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Player Development

All your players will be completely different at the end of this season. We hope you won't recognize them...

The following are some of the ways we hope to develop your children:


Prevention and Enhancement of Performance, or "PEP" programs are absolutely essential to training athletes today, especially female athletes, in my estimation. They are cutting edge, but I believe will or should be seen more and more in youth sports like soccer. As a result of taking a clinic on PEP last year, I added this into our player development curriculum--and it will remain there this year.

The "P"revention element of PEP programs are meant to reteach sound physiological movements (proprioception), especially w/ regards to jumping, cutting, and shifting--or exactly what soccer players do some 1,000 times a game. The idea is to have a dynamic warm-up routine that focuses on these crucial elements to soccer.

A further reason to integrate PEP into training:  females are significantly more likely to get ACL knee injuries than males. Two separate one-year studies of college athletes offered that female athletes WITHOUT PEP (or PEP-like) warm-up routines suffered ACL injuries 80% more frequently.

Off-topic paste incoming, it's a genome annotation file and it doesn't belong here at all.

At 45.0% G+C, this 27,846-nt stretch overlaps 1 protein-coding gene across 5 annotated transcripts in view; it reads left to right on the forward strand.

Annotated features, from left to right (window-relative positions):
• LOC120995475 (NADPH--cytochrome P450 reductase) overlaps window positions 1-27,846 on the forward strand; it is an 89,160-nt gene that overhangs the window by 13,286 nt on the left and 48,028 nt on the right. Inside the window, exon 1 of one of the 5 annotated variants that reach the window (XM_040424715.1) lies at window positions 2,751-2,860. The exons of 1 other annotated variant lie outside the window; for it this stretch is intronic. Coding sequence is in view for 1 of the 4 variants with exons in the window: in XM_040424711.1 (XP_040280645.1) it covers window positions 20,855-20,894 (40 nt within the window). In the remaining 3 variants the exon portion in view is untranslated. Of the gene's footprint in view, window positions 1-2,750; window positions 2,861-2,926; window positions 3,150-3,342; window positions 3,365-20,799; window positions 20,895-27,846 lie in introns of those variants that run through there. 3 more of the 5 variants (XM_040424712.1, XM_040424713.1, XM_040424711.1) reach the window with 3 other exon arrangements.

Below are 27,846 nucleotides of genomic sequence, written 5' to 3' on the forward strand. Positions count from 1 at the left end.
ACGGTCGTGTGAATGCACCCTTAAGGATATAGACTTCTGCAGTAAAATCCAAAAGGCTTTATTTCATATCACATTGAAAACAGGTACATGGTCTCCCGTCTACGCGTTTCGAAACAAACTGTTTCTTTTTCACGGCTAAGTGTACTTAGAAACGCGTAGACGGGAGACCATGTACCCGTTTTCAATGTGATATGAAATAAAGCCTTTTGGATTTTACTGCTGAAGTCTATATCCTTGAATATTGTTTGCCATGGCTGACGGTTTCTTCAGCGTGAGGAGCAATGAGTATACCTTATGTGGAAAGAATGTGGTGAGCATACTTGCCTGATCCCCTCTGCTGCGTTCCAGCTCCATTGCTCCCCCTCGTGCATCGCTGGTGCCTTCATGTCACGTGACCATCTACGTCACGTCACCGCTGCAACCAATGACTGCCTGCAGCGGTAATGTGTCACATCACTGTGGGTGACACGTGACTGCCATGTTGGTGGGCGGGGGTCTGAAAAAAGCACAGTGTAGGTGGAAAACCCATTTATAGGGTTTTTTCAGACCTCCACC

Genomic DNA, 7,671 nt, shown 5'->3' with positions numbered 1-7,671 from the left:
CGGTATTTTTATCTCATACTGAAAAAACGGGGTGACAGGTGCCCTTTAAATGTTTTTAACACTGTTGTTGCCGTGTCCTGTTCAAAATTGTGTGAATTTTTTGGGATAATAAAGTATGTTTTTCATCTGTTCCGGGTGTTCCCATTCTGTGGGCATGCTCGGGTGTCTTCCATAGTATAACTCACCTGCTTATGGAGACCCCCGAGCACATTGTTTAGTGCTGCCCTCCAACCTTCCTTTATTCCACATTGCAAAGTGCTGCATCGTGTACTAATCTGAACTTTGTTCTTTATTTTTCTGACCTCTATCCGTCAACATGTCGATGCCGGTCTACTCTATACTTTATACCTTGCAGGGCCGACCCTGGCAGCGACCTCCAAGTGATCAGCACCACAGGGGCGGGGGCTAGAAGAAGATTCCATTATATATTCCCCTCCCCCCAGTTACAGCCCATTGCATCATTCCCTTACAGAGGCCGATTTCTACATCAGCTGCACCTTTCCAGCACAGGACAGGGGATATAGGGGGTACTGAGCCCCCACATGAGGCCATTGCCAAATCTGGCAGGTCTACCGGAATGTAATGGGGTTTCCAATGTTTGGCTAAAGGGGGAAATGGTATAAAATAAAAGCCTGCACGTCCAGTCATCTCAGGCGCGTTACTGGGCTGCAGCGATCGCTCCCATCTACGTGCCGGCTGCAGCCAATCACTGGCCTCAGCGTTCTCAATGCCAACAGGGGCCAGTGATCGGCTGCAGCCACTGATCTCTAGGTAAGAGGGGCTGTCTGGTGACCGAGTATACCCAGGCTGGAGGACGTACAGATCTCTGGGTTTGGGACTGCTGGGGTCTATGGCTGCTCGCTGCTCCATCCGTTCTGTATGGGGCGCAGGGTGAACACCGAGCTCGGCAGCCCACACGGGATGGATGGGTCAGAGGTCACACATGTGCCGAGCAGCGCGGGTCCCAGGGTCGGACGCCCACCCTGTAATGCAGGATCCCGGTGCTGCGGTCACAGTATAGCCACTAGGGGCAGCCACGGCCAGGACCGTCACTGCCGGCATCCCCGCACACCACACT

Enhancement of Performance
The different PEP warm-ups also increase performance in two ways: Core Strengthening and Plyometrics (Speed Training). Basically, each exercise or warm-up focuses on both a "P"reventitive reteaching movement and one of the above--either Core strengthening or Speed training.

For more information and links to PEP Programs, see the "PEP" menu under "Programs."

Fiorentina (new) Training

This year we are adding "Fiorentina Method" training to our Player Development Curriculum. Named after the professional soccer team ACF Fiorentina that plays in the Italian Serie A League, this method attempts to have a complete, total soccer player development approach that is "scientific."

What I love about this method is the unbelievable attention to detail placed on developing athletes' core dexterity concurrently w/ developing technical and/or tactical soccer skills. The first two key areas of this method we will add to our player development curriculum are developing Psych-Motor Skills and Coordination skills.

The great part about adding this program to our practices is that it is really fun for the kids. When the training field looks like a playground w/ rings, hoops, arches, speed ladders, etc., you'll know we are doing the "Fiorentina" part of our practice.

Psycho-Motor Skills
•Basic Motor Schemes
•Postural Schemes
•Senso-Perceptive Capacity

Coordination Skills
•Combine & Coupling Movements
•Spacial-Temporal Orientation
•Adaptation & Transformation
•Motor Imagination

TIC and Decisions